ROOM 220 PRESENTS: A Happy Hour Salon with Ed Skoog, Lydia Cutrer, Geoff Munsterman, Hallie Rundle, Blake W. Encalarde, Chanel Clarke, and Marlo Barrera

Room 220 is pleased to present a Happy Hour Salon featuring readings by poet Ed Skoog and a cadre of his former students from NOCCA: Marlo Barerra, Chanel Clarke, Lydia Cutrer, Geoff Munsterman, Hallie Rundle, and Blake W. Encalarde. The event will take place from 7 – 9 p.m. on Wednesday, April 30, at the Press Street HQ (3718 St. Claude Ave.).

Skoog is a celebrated poet and former New Orleans denizen whose relationship with Press Street goes back to the organization’s very beginning in 2005—he was a contributor to the first Press Street publication, Intersection|New Orleans, among other things. He will be back in town for Jazz Fest and we have organized this event to celebrate the occasion.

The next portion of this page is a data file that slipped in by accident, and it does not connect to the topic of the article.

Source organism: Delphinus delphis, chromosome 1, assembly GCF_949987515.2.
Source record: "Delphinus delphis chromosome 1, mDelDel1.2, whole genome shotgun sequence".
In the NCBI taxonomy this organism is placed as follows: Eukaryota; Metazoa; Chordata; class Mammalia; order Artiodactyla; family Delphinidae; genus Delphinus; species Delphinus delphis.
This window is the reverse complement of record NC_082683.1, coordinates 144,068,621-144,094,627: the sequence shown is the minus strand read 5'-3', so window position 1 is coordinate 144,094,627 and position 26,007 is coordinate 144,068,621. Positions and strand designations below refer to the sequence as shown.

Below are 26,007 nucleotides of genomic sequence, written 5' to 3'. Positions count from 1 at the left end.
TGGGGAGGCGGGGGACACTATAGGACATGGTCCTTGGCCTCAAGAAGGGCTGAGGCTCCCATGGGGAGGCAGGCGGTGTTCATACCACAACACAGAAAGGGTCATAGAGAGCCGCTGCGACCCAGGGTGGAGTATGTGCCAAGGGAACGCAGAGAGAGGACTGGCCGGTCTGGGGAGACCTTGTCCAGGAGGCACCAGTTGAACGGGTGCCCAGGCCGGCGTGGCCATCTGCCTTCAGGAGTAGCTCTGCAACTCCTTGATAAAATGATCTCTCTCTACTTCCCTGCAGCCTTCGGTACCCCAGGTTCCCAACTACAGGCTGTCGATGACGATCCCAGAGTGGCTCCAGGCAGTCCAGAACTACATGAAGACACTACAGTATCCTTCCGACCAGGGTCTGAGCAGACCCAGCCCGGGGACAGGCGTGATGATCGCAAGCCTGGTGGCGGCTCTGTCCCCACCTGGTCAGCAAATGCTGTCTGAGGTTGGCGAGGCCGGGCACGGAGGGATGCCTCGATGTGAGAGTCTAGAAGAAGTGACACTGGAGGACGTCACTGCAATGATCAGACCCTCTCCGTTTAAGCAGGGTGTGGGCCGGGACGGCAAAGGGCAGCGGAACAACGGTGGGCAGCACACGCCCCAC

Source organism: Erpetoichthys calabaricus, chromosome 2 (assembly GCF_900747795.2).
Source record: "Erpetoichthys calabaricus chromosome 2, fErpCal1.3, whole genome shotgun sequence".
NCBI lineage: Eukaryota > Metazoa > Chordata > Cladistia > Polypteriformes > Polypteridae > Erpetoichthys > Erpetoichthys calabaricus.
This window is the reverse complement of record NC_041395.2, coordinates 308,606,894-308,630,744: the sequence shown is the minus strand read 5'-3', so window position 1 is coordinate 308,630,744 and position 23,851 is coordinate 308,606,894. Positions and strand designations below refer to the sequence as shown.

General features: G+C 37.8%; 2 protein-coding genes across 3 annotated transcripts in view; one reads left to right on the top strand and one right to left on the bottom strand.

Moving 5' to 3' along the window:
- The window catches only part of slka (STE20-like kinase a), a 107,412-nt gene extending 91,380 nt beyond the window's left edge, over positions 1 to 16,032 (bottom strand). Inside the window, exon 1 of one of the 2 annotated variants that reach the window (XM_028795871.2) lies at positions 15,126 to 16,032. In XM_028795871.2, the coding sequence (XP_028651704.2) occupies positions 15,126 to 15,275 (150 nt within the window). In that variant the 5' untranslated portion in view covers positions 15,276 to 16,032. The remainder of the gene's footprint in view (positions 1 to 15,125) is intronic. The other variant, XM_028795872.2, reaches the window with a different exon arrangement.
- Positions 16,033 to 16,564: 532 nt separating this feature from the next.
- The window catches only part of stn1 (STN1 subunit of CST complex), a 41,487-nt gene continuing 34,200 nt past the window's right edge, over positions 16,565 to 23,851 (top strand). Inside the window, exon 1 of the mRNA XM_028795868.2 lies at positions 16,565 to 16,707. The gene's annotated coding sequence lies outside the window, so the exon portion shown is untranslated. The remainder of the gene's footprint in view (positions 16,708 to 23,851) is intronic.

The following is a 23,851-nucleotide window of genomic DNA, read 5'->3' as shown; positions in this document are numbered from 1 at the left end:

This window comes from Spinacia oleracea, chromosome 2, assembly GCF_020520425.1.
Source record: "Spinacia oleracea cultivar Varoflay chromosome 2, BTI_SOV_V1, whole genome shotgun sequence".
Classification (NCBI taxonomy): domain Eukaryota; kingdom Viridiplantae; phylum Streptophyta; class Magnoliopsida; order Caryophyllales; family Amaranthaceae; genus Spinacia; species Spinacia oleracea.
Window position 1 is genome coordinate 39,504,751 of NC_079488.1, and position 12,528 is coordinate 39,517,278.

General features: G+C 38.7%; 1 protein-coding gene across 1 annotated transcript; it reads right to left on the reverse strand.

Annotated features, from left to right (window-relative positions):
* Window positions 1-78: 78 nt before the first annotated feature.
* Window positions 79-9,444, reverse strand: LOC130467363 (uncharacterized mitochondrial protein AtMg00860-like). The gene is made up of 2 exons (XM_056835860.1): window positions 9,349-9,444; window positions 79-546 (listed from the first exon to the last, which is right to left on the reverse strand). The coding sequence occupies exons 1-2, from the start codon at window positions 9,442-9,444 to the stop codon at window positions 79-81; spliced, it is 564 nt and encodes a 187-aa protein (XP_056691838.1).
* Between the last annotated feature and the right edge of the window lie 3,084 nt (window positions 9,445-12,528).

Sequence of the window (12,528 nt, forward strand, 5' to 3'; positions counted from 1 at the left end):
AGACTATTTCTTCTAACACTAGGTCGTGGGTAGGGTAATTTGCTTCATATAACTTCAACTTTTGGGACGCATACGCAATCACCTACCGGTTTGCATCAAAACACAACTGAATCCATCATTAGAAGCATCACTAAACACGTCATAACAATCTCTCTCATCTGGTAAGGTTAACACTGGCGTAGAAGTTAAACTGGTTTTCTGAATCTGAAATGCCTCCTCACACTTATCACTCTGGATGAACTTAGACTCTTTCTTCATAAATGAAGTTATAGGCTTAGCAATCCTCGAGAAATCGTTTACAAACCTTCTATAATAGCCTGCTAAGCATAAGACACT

Skoog is the author of two collections of poetry, Mister Skylight and Rough Day, and his poetry has appeared in the Paris Review, American Poetry Review, The New Republic, Poetry, Tin House, and other impressive places. He is a former teacher of creative writing at NOCCA and Tulane and currently runs the summer poetry festival at Idyllwild Arts Academy (basically the NOCCA of southern California, or something).

He will be joined by:

Marlo Barrera, a cook who makes things with her heart and hands outside of the kitchen.

Chanel Clarke, who received her MFA from the Michener Center for Writers in Austin, Texas. Her poems have recently appeared or are forthcoming in WomenArts Quarterly, Smoking Glue Gun, Flag and Void, and Hayden Ferry’s Review.

Lydia Cutrer, whose bio remains a mystery even to us, though we’re sure it’s impressive.

Geoff Munsterman, the author of Because the Stars Shine Through It. His poems have been featured in story|south, Poets for Living Waters, Steel Toe Review, The Raging Pelican, Poetry Quarterly, and Volume IV of The Southern Poetry Anthology.

Hallie Rundle, who is currently working on her second collection of poetry. She quit her retail job and is waiting until the last minute to find other employment.

Blake W. Encalarde, a poet and a teacher who lives across the street from the Fairgrounds.

As always, this event is free and open to the public. Complimentary libations will be on hand, though donations are strongly suggested.